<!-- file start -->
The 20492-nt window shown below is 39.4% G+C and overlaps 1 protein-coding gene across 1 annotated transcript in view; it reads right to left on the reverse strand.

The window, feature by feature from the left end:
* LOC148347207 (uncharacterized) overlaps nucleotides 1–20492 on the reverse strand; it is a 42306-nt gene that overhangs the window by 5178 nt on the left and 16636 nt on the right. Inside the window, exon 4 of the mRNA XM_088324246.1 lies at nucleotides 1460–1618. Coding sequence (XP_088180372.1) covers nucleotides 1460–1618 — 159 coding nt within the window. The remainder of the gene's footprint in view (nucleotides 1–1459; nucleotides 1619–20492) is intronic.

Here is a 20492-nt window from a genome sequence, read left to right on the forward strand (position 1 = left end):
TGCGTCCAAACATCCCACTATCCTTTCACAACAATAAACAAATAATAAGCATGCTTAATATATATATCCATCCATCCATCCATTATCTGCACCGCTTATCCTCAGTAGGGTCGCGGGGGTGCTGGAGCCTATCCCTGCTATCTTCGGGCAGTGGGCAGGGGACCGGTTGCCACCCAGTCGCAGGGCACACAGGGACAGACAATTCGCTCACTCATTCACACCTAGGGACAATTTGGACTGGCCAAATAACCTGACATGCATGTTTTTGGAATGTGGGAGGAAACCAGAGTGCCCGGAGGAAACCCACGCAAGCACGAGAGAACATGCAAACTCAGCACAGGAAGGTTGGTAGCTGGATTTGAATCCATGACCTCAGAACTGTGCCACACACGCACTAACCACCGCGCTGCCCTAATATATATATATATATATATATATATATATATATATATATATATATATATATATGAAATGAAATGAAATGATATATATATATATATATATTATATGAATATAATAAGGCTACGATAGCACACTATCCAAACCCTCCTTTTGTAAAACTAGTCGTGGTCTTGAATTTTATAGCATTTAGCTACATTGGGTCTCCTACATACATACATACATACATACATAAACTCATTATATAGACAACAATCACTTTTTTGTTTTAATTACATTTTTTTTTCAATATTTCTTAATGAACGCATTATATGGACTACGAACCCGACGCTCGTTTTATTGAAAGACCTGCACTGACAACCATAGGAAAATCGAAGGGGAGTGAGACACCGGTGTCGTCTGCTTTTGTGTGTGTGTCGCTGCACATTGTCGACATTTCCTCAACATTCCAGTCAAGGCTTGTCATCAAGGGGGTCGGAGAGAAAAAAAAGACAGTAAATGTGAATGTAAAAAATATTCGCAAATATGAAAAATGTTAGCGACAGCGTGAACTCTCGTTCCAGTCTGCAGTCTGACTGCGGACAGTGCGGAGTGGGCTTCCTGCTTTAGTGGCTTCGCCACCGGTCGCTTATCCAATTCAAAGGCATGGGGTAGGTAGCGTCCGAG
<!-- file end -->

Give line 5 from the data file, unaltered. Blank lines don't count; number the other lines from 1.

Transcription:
TGCGTCCAAACATCCCACTATCCTTTCACAACAATAAACAAATAATAAGCATGCTTAATATATATATCCATCCATCCATCCATTATCTGCACCGCTTATCCTCAGTAGGGTCGCGGGGGTGCTGGAGCCTATCCCTGCTATCTTCGGGCAGTGGGCAGGGGACCGGTTGCCACCCAGTCGCAGGGCACACAGGGACAGACAATTCGCTCACTCATTCACACCTAGGGACAATTTGGACTGGCCAAATAACCTGACATGCATGTTTTTGGAATGTGGGAGGAAACCAGAGTGCCCGGAGGAAACCCACGCAAGCACGAGAGAACATGCAAACTCAGCACAGGAAGGTTGGTAGCTGGATTTGAATCCATGACCTCAGAACTGTGCCACACACGCACTAACCACCGCGCTGCCCTAATATATATATATATATATATATATATATATATATATATATATATATATATATATGAAATGAAATGAAATGATATATATATATATATATATTATATGAATATAATAAGGCTACGATAGCACACTATCCAAACCCTCCTTTTGTAAAACTAGTCGTGGTCTTGAATTTTATAGCATTTAGCTACATTGGGTCTCCTACATACATACATACATACATACATAAACTCATTATATAGACAACAATCACTTTTTTGTTTTAATTACATTTTTTTTTCAATATTTCTTAATGAACGCATTATATGGACTACGAACCCGACGCTCGTTTTATTGAAAGACCTGCACTGACAACCATAGGAAAATCGAAGGGGAGTGAGACACCGGTGTCGTCTGCTTTTGTGTGTGTGTCGCTGCACATTGTCGACATTTCCTCAACATTCCAGTCAAGGCTTGTCATCAAGGGGGTCGGAGAGAAAAAAAAGACAGTAAATGTGAATGTAAAAAATATTCGCAAATATGAAAAATGTTAGCGACAGCGTGAACTCTCGTTCCAGTCTGCAGTCTGACTGCGGACAGTGCGGAGTGGGCTTCCTGCTTTAGTGGCTTCGCCACCGGTCGCTTATCCAATTCAAAGGCATGGGGTAGGTAGCGTCCGAG